A summary of the member survey of Rare diseases Sweden, presented on Rare Disease Day, 28 February 2022
Healthcare needs in Sweden, a rich western country with high social welfare standards
Modern Healthcare systems are badly adjusted to the needs of people living with rare diseases. Lack of knowledge about the disease meets lack of collaboration and coordination between highly specialized healthcare professionals.
Besides individual storytelling, data is needed to raise awareness for the complex but highly needed system change. But data is scarce because no registries exist and disease codes for the more than 7 000 rare diseases known today are not being used consequently.
Instead, patient organizations and their member registries are the only source providing access to the target group: people living with rare diseases.
Rare Diseases Sweden performed a digital member survey with over 100 questions in winter 2021 with 1483 participants.
Results show that being diagnosed as adult is common and that the diagnose process can take more than 30 years. Getting diagnosed however improves healthcare encounters according to four in ten participants. Open comments clarify repeatedly that access to diagnose, and expertise is crucial for perceiving good care.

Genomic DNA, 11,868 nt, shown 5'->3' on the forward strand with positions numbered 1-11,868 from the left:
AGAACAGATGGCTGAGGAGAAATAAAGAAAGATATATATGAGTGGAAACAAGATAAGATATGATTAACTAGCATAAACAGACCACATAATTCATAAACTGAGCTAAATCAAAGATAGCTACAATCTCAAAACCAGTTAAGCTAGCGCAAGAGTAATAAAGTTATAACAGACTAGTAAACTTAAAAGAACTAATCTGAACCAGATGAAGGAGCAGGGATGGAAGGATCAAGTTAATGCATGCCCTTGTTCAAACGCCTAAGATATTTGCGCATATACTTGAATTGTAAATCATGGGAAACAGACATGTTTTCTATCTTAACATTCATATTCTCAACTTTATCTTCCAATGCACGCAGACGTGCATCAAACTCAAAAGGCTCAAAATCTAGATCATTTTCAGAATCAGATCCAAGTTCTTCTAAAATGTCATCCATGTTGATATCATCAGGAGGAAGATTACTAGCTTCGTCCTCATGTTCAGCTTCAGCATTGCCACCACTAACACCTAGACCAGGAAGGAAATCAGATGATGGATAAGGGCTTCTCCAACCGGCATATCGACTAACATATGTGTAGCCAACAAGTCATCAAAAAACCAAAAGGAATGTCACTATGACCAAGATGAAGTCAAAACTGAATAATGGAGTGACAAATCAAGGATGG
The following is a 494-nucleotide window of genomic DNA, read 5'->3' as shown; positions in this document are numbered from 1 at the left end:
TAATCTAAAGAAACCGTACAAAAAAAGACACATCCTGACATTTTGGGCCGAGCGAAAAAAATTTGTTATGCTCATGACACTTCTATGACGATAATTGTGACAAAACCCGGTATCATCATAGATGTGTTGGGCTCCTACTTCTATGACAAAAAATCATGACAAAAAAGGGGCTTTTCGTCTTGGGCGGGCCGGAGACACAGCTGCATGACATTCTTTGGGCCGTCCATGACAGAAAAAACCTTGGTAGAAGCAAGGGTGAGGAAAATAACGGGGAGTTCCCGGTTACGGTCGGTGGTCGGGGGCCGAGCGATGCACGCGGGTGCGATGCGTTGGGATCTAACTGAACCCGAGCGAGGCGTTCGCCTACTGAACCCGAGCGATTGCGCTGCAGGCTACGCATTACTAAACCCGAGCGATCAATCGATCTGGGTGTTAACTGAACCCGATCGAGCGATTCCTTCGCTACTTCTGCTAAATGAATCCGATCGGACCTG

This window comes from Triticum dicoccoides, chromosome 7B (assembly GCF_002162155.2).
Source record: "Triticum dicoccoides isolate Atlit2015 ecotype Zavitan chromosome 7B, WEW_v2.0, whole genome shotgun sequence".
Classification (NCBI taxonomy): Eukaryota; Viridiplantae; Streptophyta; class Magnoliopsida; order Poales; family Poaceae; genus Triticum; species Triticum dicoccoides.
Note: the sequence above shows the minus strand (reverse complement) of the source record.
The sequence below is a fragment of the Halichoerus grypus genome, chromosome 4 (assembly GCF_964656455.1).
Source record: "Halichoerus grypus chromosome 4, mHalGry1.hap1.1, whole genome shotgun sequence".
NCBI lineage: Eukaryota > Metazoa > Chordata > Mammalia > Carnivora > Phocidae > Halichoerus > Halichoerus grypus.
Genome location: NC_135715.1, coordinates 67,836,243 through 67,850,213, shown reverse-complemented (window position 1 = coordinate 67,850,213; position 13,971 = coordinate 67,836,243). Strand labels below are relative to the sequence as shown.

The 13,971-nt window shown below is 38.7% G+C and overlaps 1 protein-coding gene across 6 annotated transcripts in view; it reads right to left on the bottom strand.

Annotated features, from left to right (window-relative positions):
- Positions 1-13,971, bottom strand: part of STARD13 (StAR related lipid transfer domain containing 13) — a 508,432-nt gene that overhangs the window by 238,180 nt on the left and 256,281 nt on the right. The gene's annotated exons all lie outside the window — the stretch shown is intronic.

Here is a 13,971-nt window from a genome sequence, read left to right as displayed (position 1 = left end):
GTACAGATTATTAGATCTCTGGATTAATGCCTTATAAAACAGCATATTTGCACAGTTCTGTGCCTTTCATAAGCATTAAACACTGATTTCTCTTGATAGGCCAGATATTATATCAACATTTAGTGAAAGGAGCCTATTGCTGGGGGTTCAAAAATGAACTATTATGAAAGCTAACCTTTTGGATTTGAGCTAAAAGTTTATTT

However, three in ten participants have never met an expert for their diagnose and four in ten report that the best knowledge about the rare disease is available at patient organizations.
Although a majority of seven in ten live with a syndrome diagnose with effects on multiple organ systems, only two in ten have an individual care plan and half of the participants would like to have an individual contact person helping them with coordination of care which can take between six and over 21 hours per week.
Healthcare systems need to adjust better to the needs of people living with rare diseases, even in countries with high social welfare standards.
Statistics showing the large challenges are scarce and we strongly suggest more research collaboration to utilize the valuable sources available in patient organizations.
Additional information about the member survey